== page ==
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Historian wants to hear your Kingman Route 66 story


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Marshall Shore, the “Hip Historian,” will be in Kingman Friday to share his knowledge of Route 66 while also listening to your stories about the Mother Road.

Mother Road will be a big part of his Friday talk

If you meet a man in the next few days wearing a suit coat covered in iconic Route 66 images, stop and have a word with him. He will have a story for you.

Marshall Shore spent more than 20 years of his life as a librarian and then decided one day to tour the state talking about modern Arizona history.

He's now known as the "Hip Historian," and he's making his way to Kingman Jan. 25 to discuss the role Arizona's portion of Route 66 played in the writing of John Steinbeck's 1939 novel, "The Grapes of Wrath."

"I didn't want to look back later in life and regret not doing what I wanted to do," Shore said.

He's been speaking all over the state for the last three and a half years.

Marshall focuses on what he calls recent history, starting with the late 1920s and moving forward to present day.

"All the fun started to happen once the car got here," Shore said. So that's the era when his focus begins.

He also tends to focus on post-World War II Arizona, when many of the people who received military training here before and during the war started moving back.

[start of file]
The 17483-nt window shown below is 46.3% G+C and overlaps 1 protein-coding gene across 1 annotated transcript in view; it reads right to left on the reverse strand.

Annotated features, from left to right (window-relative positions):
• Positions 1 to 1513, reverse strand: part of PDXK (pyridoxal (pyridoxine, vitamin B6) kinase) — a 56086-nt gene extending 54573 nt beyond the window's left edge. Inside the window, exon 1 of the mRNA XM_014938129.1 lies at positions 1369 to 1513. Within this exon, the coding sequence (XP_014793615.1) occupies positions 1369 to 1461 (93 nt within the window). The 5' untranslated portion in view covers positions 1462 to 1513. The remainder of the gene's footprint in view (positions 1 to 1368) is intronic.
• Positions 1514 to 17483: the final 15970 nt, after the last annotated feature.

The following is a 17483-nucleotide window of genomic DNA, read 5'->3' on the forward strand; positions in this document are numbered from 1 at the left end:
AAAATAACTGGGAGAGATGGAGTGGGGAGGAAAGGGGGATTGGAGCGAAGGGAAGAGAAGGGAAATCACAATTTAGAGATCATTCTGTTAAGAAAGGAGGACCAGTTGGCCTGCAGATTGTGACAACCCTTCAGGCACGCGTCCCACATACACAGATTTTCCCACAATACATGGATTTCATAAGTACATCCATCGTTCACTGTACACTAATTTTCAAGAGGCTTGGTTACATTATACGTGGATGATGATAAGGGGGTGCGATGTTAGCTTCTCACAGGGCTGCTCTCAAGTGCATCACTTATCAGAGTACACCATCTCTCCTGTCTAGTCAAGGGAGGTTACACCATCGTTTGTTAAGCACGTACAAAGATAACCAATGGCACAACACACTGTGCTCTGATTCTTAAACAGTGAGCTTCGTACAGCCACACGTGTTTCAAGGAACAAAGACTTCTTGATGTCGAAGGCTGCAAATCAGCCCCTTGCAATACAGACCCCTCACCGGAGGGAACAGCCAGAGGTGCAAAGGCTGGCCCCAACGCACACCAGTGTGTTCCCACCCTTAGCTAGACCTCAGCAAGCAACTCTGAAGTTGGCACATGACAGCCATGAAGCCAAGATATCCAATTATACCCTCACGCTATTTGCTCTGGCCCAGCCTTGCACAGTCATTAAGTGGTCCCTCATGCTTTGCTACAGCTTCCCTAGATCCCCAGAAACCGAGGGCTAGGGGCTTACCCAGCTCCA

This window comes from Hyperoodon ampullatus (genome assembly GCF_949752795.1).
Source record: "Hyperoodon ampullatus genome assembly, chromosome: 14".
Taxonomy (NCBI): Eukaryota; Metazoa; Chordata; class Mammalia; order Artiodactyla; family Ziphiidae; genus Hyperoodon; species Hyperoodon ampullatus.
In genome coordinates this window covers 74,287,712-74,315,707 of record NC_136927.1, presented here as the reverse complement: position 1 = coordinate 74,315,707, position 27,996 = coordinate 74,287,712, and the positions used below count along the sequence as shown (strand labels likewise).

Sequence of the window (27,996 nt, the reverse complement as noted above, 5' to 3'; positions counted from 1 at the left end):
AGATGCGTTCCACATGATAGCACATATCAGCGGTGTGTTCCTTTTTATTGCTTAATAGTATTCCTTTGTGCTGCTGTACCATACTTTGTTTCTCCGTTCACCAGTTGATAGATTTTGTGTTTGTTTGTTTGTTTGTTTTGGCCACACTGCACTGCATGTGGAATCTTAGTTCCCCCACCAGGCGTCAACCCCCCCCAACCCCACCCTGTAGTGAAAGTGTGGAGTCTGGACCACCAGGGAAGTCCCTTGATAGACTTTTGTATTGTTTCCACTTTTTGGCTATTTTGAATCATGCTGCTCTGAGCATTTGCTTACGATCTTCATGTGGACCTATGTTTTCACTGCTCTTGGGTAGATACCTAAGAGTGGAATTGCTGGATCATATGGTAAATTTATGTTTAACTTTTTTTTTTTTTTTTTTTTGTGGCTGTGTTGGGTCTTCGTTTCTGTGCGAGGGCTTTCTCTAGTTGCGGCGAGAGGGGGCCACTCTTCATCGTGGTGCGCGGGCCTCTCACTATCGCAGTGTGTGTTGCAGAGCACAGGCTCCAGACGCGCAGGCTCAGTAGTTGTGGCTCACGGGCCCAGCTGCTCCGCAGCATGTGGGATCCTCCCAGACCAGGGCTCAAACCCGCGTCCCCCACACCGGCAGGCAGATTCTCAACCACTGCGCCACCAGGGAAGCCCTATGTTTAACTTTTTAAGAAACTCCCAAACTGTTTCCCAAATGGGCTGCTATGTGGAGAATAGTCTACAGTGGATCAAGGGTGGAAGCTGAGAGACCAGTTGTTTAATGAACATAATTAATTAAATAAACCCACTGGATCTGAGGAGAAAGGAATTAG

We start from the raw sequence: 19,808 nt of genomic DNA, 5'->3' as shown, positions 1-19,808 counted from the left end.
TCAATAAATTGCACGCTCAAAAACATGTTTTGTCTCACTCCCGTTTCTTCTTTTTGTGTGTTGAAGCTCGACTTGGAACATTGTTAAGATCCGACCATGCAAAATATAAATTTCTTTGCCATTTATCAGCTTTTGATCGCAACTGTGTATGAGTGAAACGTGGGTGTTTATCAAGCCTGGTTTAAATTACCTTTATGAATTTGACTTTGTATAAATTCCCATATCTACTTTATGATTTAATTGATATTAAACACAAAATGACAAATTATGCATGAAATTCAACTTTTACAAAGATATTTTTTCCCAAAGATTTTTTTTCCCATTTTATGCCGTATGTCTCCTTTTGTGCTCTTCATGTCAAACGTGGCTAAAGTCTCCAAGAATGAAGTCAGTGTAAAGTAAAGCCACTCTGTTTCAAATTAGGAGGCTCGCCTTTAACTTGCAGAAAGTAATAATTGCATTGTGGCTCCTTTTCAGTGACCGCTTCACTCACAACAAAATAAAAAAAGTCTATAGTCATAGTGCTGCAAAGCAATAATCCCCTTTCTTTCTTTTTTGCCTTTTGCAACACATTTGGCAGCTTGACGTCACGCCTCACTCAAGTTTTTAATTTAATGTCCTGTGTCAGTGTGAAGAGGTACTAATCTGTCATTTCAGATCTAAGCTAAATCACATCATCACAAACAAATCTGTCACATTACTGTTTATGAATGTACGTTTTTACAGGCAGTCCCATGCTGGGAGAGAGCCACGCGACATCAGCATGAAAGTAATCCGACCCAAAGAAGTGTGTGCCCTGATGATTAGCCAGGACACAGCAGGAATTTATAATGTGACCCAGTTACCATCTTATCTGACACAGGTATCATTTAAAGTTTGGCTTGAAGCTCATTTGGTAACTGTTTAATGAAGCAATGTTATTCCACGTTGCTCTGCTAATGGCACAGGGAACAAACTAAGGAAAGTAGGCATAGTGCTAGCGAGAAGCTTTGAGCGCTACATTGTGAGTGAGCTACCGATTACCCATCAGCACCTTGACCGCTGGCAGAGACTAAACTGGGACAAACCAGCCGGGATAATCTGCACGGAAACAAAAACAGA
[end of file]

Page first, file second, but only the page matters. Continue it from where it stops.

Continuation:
"I celebrate obscure stories," Shore said. "It helps create a connection to place for people."

As much as people rely on him for history lessons, he relies on them to tell him their stories. He refers to his presentations as edutainment - one part education, one part entertainment - because he uses film clips, music and discussion to bring them to life.

More often than not, his speaking engagements develop into lively discussions where the audience ends up giving him pieces of information he'd be hard-pressed to find in print.

"The best material comes from people," he said.

When he visits Kingman, he'll be looking at Route 66 and the reasons it became an icon, such as Steinbeck's groundbreaking novel, music, television and even the development of the American Roadster.



Focus on towns

Though it may help, he said people don't need to have read "Grapes of Wrath" to enjoy the presentation.

"My presentation is more about the towns contained in the story," he said. "I keep to the facts, but I have a lot of fun with them."

The presentation is part of "The Big Read" program, which is an initiative of the National Endowment for the Arts designed to restore reading to the center of American culture. All three of Mohave Community College's southern campuses are taking part in the program, and Shore is scheduled to visit all three of them.

His Kingman presentation is slated for 9 a.m. Friday in Building 200 at MCC, 1971 Jagerson Ave. Admission is free and community members are welcome to attend.

His presentations precede a book discussion focused on "The Grapes of Wrath." The Kingman discussion is scheduled for 2 p.m. Feb. 15 in Building 200 on the school's campus.

Free books are available for those interested in participating in the discussion. For more information, call MCC Connect toll-free at 866-664-2832 and ask to speak to the librarian on the nearest campus.

For more information on The Big Read, visit www.bigreadaz.org.

"People are so willing to share their stories," Shore said of his discussions. This is extremely important because "some of those stories are in danger of being lost."




 

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